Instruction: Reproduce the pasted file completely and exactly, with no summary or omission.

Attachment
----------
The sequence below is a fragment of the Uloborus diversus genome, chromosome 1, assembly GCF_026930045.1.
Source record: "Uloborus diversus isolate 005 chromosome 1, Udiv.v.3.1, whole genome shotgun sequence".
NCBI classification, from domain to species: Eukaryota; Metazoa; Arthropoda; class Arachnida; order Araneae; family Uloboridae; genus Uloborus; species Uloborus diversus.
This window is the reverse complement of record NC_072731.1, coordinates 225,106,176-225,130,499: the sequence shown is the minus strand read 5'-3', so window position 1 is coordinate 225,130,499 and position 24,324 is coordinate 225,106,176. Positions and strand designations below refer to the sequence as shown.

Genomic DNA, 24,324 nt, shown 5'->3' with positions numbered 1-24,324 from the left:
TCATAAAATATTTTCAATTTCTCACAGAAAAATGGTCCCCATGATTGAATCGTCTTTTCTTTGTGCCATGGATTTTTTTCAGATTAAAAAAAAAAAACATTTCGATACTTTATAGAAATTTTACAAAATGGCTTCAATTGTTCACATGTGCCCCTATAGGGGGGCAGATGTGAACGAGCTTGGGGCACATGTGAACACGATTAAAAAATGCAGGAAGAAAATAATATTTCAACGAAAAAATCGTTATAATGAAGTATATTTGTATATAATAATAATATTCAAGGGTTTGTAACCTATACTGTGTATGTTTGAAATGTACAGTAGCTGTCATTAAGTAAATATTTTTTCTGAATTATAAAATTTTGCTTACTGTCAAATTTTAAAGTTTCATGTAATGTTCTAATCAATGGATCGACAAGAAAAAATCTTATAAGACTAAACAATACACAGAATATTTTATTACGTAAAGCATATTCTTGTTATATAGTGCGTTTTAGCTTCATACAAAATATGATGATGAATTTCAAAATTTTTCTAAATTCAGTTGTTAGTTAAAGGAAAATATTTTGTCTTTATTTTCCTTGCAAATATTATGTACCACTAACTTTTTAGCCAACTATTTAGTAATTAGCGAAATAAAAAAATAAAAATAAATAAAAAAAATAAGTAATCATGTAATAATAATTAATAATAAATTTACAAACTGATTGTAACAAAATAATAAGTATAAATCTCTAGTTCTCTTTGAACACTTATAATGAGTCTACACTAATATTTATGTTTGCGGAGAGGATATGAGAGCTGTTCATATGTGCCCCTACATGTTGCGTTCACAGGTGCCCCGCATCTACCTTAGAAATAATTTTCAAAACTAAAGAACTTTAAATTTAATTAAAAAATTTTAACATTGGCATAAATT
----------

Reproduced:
The sequence below is a fragment of the Uloborus diversus genome, chromosome 1, assembly GCF_026930045.1.
Source record: "Uloborus diversus isolate 005 chromosome 1, Udiv.v.3.1, whole genome shotgun sequence".
NCBI classification, from domain to species: Eukaryota; Metazoa; Arthropoda; class Arachnida; order Araneae; family Uloboridae; genus Uloborus; species Uloborus diversus.
This window is the reverse complement of record NC_072731.1, coordinates 225,106,176-225,130,499: the sequence shown is the minus strand read 5'-3', so window position 1 is coordinate 225,130,499 and position 24,324 is coordinate 225,106,176. Positions and strand designations below refer to the sequence as shown.

Genomic DNA, 24,324 nt, shown 5'->3' with positions numbered 1-24,324 from the left:
TCATAAAATATTTTCAATTTCTCACAGAAAAATGGTCCCCATGATTGAATCGTCTTTTCTTTGTGCCATGGATTTTTTTCAGATTAAAAAAAAAAAACATTTCGATACTTTATAGAAATTTTACAAAATGGCTTCAATTGTTCACATGTGCCCCTATAGGGGGGCAGATGTGAACGAGCTTGGGGCACATGTGAACACGATTAAAAAATGCAGGAAGAAAATAATATTTCAACGAAAAAATCGTTATAATGAAGTATATTTGTATATAATAATAATATTCAAGGGTTTGTAACCTATACTGTGTATGTTTGAAATGTACAGTAGCTGTCATTAAGTAAATATTTTTTCTGAATTATAAAATTTTGCTTACTGTCAAATTTTAAAGTTTCATGTAATGTTCTAATCAATGGATCGACAAGAAAAAATCTTATAAGACTAAACAATACACAGAATATTTTATTACGTAAAGCATATTCTTGTTATATAGTGCGTTTTAGCTTCATACAAAATATGATGATGAATTTCAAAATTTTTCTAAATTCAGTTGTTAGTTAAAGGAAAATATTTTGTCTTTATTTTCCTTGCAAATATTATGTACCACTAACTTTTTAGCCAACTATTTAGTAATTAGCGAAATAAAAAAATAAAAATAAATAAAAAAAATAAGTAATCATGTAATAATAATTAATAATAAATTTACAAACTGATTGTAACAAAATAATAAGTATAAATCTCTAGTTCTCTTTGAACACTTATAATGAGTCTACACTAATATTTATGTTTGCGGAGAGGATATGAGAGCTGTTCATATGTGCCCCTACATGTTGCGTTCACAGGTGCCCCGCATCTACCTTAGAAATAATTTTCAAAACTAAAGAACTTTAAATTTAATTAAAAAATTTTAACATTGGCATAAATT